UHHRU condemns plan to bring in liability for “propaganda of homosexuality”
The Ukrainian Helsinki Human Rights Union has addressed an open letter to the Speaker of Parliament and chairs of various parliamentary committees regarding a bill which proposes introducing liability for what it calls “propaganda of homosexuality”.
The bill, tabled in late June this year, proposes amendment to some legislative acts "(on protecting children’s right to a safe information realm".
Its authors stated that it has been drawn up in order to counter propaganda of homosexuality in Ukraine and ensure liability for infringements of legislation regarding protection of public order and the morality of Ukrainian society.
UHHRU expresses concern over the consequences that the adoption of such a draft law would bring.
The bill, it says, is based on the idea that a person’s sexual orientation is not a natural part of the person and can therefore be regulated by law. This runs counter to modern understanding of human individuals, which recognizes as normal various models of behaviour in ones private life and in relations with others.
It would undoubtedly clash with other legislative norms based on modern ideas and standards.
The draft contains terms which are not defined with sufficient certainty to be able to apply the regulations to the circulation of any information or any discussion which mentions or concerns homosexuality. This, UHHRU points out, infringes Article 34 of the Constitution which clearly states that everyone is guaranteed the right to freedom of thought and speech, and to the free expression of his or her views and beliefs. Everyone has the right to freely collect, store, use and disseminate information by oral, written or other means of his or her choice.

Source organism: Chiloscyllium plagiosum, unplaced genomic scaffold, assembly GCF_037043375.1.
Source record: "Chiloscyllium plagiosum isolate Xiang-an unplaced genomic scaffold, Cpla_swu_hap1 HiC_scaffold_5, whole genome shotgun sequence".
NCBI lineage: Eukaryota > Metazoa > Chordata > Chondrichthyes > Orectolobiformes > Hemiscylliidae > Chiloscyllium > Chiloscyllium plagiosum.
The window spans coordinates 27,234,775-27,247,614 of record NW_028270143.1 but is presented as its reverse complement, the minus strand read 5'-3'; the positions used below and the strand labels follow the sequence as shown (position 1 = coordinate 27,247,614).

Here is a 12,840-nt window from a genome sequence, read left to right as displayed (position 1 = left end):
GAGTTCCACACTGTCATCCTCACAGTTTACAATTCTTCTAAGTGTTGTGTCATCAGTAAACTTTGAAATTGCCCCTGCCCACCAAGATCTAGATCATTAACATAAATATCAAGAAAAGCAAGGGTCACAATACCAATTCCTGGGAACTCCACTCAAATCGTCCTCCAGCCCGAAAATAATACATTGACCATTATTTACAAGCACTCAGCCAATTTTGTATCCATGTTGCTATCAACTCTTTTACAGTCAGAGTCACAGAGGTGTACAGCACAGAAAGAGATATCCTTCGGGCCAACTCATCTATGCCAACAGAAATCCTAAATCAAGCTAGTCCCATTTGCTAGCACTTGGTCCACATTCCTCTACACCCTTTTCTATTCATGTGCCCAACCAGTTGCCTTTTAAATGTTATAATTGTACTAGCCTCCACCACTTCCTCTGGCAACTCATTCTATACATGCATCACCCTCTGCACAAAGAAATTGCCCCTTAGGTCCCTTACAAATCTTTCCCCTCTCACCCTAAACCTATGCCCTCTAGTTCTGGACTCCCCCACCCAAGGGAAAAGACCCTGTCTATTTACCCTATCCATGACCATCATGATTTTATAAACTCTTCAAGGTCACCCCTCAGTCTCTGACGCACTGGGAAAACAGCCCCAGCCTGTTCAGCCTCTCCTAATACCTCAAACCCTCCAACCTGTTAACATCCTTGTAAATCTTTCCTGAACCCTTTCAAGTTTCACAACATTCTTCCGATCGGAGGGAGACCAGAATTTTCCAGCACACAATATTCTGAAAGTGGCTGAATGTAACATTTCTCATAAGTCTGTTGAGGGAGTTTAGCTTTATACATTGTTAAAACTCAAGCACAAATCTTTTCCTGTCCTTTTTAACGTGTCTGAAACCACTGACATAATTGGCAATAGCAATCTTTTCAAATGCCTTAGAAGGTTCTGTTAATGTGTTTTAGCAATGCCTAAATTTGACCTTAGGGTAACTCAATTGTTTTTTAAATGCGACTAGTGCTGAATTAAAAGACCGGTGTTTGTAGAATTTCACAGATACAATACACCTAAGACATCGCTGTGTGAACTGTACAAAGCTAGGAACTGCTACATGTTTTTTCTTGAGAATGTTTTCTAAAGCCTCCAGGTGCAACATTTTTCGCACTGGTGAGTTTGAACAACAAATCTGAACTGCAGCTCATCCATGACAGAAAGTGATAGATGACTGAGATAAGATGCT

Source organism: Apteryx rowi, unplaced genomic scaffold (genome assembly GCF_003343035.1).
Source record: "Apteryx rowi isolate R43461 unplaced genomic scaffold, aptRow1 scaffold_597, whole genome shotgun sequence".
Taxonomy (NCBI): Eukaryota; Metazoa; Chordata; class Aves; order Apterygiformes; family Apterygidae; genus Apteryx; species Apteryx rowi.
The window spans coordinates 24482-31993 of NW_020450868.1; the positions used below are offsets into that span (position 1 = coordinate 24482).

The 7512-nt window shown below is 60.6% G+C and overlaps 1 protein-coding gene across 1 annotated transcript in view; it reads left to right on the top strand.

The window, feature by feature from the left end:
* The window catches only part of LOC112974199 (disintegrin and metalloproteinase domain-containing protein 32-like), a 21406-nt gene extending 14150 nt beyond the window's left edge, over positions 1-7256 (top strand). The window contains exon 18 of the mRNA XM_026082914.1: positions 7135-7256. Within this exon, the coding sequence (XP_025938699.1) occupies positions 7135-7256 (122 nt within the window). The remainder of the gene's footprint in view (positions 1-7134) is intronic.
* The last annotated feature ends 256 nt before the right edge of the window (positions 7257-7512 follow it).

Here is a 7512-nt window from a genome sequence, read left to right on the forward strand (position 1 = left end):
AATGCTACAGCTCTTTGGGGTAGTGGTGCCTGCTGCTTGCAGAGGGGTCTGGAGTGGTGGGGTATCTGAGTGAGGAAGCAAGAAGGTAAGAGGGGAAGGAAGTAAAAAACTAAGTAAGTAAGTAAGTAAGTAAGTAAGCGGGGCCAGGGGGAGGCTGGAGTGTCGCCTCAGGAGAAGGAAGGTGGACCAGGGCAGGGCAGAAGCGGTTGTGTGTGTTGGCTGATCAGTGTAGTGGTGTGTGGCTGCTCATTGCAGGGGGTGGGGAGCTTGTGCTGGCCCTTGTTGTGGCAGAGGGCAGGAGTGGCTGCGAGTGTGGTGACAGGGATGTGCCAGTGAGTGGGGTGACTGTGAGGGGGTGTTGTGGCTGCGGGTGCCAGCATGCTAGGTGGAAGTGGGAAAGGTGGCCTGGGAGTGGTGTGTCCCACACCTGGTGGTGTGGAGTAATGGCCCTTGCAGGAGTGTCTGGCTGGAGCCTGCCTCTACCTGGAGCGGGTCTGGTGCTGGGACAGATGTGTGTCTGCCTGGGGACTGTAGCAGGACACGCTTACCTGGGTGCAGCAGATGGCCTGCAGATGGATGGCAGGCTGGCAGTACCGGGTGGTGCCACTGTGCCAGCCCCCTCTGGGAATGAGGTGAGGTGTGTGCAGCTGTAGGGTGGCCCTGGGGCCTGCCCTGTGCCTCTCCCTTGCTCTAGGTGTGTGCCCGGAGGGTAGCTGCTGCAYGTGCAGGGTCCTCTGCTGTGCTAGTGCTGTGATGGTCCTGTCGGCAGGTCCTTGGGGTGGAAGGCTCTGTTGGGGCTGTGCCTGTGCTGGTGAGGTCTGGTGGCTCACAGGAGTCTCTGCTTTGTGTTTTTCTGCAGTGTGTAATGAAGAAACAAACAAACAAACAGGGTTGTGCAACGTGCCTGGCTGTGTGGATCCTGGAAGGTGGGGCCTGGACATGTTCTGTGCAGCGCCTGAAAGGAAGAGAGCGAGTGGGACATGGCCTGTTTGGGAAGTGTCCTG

Yes, this law may be restricted by law in the interests of national security, however the draft bill’s treatment of circulation of information about homosexuality as "a threat to national security" flies in the face of commonsense and any scientific research. Should the law be passed, it would not only violate Ukraine’s Constitution, but would constitute disproportionate interference in freedom of expression and run counter to te European Convention on Human Rights and European Court of Human Rights case law.
The law in fact, were it to be passed, would be more likely to jeopardize national security by making it more difficult to implement state programmes on fighting HIV/AIDS. ‘
Adoption of the law would also cause unwarranted restrict of the right to peaceful assembly since any picket, rally etc aimed, for example, at defending gay rights, etc, could be qualified as "propaganda of homosexuality".
Its adoption would also lead to a disproportionate and discriminatory restrict of the right to freedom of thought and speech for one group in society, this being in breach of Article 24 of the Constitution.
UHHRU therefore calls on deputies to reject the bill in its first reading.
The letter is signed by Volodymyr Yavorsky, UHHRU Executive Director.
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